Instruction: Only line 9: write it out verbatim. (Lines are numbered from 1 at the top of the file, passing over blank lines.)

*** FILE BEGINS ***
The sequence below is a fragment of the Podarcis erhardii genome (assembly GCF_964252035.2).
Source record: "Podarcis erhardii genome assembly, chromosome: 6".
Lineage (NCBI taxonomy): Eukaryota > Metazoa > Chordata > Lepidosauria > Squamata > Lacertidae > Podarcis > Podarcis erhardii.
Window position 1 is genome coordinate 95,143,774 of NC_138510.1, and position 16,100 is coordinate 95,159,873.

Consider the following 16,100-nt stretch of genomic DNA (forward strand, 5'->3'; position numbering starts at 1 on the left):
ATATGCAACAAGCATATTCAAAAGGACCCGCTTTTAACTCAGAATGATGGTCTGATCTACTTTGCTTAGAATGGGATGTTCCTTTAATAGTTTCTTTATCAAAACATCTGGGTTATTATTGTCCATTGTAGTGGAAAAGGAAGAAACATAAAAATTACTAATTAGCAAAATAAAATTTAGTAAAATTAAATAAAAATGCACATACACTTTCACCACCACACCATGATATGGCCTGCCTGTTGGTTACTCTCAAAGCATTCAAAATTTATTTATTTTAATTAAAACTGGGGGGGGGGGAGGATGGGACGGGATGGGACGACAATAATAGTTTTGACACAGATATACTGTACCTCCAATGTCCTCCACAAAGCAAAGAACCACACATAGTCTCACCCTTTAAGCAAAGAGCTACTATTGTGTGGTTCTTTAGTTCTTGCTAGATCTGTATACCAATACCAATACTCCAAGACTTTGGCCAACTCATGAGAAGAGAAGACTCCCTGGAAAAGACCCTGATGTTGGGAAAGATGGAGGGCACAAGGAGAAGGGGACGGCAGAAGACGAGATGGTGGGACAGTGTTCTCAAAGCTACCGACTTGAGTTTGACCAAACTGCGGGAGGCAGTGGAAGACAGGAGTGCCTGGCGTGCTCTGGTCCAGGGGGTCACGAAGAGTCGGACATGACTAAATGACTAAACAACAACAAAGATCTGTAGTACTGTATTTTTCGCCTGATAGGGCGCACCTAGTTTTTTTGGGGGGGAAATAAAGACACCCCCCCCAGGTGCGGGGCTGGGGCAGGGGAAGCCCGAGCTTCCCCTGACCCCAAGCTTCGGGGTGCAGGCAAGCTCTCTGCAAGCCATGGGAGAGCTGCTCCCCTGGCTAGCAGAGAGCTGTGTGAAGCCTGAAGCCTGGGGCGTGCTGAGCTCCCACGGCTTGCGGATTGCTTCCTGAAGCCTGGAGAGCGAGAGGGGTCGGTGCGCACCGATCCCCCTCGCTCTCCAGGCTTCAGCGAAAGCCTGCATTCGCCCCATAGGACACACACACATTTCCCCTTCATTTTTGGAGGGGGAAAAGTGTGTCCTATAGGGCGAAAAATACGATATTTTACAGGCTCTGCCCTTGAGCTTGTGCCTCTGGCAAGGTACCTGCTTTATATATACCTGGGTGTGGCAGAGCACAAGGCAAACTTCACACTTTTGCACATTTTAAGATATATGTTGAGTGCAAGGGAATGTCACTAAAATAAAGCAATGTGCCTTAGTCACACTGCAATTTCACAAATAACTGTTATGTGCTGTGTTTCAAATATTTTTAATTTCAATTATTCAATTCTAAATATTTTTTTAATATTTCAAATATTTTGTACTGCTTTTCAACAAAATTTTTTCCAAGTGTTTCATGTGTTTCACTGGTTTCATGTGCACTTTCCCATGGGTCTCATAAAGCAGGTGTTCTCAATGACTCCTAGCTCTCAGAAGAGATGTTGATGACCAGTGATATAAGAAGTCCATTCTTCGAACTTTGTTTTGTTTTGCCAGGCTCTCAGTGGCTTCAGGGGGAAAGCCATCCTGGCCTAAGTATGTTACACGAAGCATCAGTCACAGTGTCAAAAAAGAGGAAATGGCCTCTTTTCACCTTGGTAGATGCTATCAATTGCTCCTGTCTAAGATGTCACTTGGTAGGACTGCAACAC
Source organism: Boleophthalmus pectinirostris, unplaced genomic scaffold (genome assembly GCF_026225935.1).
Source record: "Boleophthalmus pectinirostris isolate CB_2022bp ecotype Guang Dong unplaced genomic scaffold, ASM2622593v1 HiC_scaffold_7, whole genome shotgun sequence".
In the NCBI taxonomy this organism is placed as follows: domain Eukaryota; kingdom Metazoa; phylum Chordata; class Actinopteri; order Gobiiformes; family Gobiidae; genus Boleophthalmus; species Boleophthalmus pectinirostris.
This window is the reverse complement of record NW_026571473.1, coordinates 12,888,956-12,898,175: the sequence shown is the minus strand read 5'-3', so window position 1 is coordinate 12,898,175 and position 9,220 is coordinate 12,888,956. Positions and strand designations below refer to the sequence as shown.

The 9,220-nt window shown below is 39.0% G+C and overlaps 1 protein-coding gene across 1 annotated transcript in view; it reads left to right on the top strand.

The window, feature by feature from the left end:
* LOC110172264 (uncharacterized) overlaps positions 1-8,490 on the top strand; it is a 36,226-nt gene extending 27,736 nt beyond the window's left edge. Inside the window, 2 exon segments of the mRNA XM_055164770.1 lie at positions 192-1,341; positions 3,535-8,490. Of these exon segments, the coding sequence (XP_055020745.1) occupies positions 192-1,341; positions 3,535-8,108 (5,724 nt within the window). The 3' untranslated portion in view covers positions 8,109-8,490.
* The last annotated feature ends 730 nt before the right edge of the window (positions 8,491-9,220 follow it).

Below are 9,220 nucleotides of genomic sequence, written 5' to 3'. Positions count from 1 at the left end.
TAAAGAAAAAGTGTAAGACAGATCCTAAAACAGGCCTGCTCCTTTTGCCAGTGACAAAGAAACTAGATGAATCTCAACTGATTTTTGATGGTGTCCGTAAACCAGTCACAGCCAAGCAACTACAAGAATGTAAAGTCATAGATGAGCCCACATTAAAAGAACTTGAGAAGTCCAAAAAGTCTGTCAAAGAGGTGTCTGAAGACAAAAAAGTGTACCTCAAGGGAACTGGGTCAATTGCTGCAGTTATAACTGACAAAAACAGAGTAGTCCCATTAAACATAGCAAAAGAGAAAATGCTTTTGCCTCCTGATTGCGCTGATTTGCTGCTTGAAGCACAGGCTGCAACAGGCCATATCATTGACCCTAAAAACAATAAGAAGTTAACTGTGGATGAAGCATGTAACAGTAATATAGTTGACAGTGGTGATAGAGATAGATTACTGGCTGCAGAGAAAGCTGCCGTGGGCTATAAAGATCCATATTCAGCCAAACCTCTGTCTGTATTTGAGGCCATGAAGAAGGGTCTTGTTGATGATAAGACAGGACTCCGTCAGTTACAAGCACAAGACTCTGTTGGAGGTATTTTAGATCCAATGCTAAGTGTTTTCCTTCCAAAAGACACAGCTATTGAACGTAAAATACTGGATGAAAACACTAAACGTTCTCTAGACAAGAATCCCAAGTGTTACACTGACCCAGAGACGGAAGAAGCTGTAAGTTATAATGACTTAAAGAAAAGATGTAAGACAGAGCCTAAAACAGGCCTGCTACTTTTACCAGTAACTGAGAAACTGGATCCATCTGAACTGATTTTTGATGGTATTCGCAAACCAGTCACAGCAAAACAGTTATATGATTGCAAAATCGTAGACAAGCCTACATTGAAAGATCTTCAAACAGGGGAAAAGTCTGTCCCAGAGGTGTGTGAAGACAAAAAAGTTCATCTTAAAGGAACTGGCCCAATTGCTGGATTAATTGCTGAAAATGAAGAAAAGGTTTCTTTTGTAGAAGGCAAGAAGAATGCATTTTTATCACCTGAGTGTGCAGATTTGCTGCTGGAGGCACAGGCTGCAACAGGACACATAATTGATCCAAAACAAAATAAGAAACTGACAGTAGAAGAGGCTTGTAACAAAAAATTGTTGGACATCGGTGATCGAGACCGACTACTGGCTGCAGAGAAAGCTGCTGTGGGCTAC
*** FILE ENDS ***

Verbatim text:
In the NCBI taxonomy this organism is placed as follows: domain Eukaryota; kingdom Metazoa; phylum Chordata; class Actinopteri; order Gobiiformes; family Gobiidae; genus Boleophthalmus; species Boleophthalmus pectinirostris.